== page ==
Eve DevBlog 27: What a Twist!


This was a pretty good week. I managed to eventually struggle my way through the first part of chapter 3, The Descent, a task which proved to be far more difficult and greater in scope than I had imagined it to be. I really like the ideas I came up with for it, though, at least conceptually. I must admit that I am a bit worried about actually doing the programming and art to implement the imagery I’ve concocted for it, but that’s a problem for another day.

I’ll figure it out.

I also got some more animation done. I got some turning frames implemented that transition fairly naturally, though not perfectly smoothly, both from a run and from a stop. It’s a bit tricky because I’m having to balance making it look good against making it work from different places in the animation cycle. This is one of those problems that’s unique to interactive projects, since other animation knows its timing ahead of time.


Yes, the title was a dumb pun. Anyway, if anyone knows of a good article or text on how to approach this subject in the realm of 2d animation, please let me know.

As I progress, I still have the second half or so of chapter 3 to plan out, which is going to be my main task for this weekend. Writing the stories for the game is done, which is awesome but also sad because they were really fun to write. That said, I’m probably going to have to do a fair bit of reworking for them, and I will be writing a bunch of other incidental lines a bit further down the line when the levels are a bit more fleshed out. I’m also going to be continuing this animation work, and developing crouching and standing animations. In the realm of less fun work, both to do and to talk about, I need to get all of these notes transcribed and then add everything done since the middle of chapter 2 to the big task list.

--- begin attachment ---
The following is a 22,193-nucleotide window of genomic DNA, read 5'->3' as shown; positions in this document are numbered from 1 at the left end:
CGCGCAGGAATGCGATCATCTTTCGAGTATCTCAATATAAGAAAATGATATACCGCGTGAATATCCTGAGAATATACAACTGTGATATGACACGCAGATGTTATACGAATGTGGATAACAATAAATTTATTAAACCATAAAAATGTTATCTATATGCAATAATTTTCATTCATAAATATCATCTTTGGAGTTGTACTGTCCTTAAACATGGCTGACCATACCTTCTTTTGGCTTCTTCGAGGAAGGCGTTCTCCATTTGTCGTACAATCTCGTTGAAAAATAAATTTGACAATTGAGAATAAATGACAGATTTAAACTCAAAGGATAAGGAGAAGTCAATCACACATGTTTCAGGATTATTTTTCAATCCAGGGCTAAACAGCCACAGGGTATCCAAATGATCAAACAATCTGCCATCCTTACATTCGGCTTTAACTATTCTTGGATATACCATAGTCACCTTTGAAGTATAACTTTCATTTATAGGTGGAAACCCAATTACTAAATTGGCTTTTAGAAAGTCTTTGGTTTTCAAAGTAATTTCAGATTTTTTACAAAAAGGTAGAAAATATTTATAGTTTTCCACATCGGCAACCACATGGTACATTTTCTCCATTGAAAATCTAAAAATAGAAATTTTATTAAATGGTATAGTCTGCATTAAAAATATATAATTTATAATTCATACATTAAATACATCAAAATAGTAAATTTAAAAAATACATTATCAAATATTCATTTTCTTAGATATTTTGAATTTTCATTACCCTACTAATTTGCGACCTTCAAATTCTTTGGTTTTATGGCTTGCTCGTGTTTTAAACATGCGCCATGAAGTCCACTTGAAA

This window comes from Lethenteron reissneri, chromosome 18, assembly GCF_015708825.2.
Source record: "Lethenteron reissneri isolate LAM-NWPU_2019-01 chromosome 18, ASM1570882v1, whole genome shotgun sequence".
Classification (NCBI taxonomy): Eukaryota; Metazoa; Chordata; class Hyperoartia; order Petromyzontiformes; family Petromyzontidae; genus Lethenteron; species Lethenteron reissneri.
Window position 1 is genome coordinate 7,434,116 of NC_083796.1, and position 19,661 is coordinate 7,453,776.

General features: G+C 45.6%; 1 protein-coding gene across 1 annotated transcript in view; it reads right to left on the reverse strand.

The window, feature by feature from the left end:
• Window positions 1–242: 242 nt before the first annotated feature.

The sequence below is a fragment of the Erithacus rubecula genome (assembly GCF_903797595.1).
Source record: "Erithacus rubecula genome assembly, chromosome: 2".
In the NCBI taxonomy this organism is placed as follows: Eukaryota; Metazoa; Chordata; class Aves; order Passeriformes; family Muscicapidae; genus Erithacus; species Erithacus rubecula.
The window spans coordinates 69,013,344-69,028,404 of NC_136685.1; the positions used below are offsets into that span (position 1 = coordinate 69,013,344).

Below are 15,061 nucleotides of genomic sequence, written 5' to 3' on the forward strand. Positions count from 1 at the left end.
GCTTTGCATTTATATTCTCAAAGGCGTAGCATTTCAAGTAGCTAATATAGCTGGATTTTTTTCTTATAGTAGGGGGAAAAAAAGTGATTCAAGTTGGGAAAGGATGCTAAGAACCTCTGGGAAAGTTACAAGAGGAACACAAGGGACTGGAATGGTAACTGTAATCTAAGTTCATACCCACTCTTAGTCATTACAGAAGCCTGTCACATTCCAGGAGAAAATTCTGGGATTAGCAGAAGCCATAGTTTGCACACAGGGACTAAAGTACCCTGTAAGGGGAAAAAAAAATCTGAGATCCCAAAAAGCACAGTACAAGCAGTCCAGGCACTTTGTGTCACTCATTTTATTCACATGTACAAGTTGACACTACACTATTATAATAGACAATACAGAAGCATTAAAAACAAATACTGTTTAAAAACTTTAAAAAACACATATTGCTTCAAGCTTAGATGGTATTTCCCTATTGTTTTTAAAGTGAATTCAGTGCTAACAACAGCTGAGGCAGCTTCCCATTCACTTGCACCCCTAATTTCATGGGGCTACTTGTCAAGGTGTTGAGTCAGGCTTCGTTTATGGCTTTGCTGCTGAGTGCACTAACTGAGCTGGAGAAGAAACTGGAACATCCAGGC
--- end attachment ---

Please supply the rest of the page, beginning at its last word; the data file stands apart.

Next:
Thanks for reading!


The night was lonely, for her children had died long ago, drowned in the endless poisonous haze of war, and had left her all alone. What few of her friends still survived had become so familiar to her that there was no companionship, they were just lonely together. Whenever the sun would leave, she enveloped the world in her wings and watched as the people beneath her waged their endless wars, had their love affairs and their hate affairs, and wrote their stories into the sand.

So many of them were lonely, too.

She had been following the sun for an eternity, and the things she saw made her sick with anger and sorrow. Why would one create children just to be orphans? Why would you comfort them with warmth just to take it away again?

The night began to adopt these orphans, bringing one after another with her to become her faerie children. They played with each other all throughout the night, every night, and lit up the sky– but they could never stay in one place for long before the sun came and chased them away.

She wished she had the strength to fight off the sun, the power to make this world her home, or the power to create a new and better world–

New worlds do not come easily, and even with all those she rescued she was not nearly strong enough to fight the sun. She sent her new children out to find more, to find siblings, but there were simply not enough orphans. Even in this lonely place, people still connected themselves to each other, somehow, a chain of buoys in a heaving ocean.

What was she to do?

She did not tell them to do it. Her faerie-children, they began to kidnap newborns and raise them as brothers and sisters. She did not tell them to do it, but she didn’t stop them either. The new parents were distraught with grief, orphaned by their own children, and soon were taken in as well to play in the night.

The night orphanage began to consume the world. She hoped to create of herself a sunless paradise of night without end, without sleep, where all creatures cast their own light and their own warmth and all were as family to one another.

Was it her fault that those who remained, who saw their fellow inmates disappear without a trace, came to fear the hungry night? Was it her fault that they lit the great bonfire and created, of themselves, a sun? She did not foresee such foolishness, but was caught up in it, along with everyone else, and with them banished to the afterlands.

Her children– many did not make the trip. These were trapped in the interstice between the heartlands and the afterlands, where they grew feral and vicious. Thus it was that Pandemonium, the night orphanage, established herself at the outer borders of the afterlands, to protect her children and to protect from them, to rehabilitate them, that they might once more someday join her in the quest for a second paradise.


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